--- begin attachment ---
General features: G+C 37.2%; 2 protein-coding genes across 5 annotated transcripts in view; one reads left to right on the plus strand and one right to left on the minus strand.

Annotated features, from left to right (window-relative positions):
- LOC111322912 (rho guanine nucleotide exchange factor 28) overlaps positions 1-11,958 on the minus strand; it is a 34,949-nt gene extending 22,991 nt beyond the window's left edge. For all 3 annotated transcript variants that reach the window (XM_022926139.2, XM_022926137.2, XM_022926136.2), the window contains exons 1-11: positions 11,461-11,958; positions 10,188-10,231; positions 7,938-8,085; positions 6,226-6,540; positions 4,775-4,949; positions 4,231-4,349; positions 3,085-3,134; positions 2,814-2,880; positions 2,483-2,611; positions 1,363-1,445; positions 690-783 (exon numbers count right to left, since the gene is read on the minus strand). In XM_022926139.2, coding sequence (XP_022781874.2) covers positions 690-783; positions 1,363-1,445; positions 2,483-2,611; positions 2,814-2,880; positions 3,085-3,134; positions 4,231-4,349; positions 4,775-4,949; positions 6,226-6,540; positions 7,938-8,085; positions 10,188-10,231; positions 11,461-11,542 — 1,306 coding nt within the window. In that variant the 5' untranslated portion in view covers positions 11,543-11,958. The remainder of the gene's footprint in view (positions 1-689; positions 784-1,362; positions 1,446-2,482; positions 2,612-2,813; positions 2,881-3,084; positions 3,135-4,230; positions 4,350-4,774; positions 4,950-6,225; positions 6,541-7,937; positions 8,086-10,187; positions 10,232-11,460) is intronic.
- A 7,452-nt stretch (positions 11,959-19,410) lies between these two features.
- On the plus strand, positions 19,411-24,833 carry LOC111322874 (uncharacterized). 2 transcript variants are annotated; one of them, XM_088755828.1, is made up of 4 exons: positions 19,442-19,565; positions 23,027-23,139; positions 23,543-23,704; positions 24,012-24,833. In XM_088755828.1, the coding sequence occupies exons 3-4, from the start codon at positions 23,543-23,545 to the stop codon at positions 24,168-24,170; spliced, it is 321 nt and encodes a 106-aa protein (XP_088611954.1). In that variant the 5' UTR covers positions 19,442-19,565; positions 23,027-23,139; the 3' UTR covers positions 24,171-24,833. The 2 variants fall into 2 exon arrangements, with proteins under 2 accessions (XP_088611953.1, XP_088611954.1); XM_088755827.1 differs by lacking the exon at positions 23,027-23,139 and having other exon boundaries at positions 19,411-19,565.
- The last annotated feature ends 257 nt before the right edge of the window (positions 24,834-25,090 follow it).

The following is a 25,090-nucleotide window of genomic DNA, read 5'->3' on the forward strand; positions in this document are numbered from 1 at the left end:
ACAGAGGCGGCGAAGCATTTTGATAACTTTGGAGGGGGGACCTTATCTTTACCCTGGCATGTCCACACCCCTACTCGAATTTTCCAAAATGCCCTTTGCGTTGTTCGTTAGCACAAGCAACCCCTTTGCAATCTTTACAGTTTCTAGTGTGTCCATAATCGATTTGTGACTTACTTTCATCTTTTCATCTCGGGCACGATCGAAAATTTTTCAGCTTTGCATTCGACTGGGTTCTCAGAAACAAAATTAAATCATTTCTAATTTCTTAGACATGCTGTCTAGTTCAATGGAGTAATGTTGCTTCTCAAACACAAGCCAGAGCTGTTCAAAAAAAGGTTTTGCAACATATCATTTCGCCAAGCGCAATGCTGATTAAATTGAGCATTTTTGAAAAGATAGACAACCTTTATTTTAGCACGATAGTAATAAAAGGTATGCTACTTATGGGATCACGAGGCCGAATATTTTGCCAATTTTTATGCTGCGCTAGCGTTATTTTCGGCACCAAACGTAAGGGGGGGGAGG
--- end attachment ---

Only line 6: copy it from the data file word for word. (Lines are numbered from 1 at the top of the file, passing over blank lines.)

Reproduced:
- The last annotated feature ends 257 nt before the right edge of the window (positions 24,834-25,090 follow it).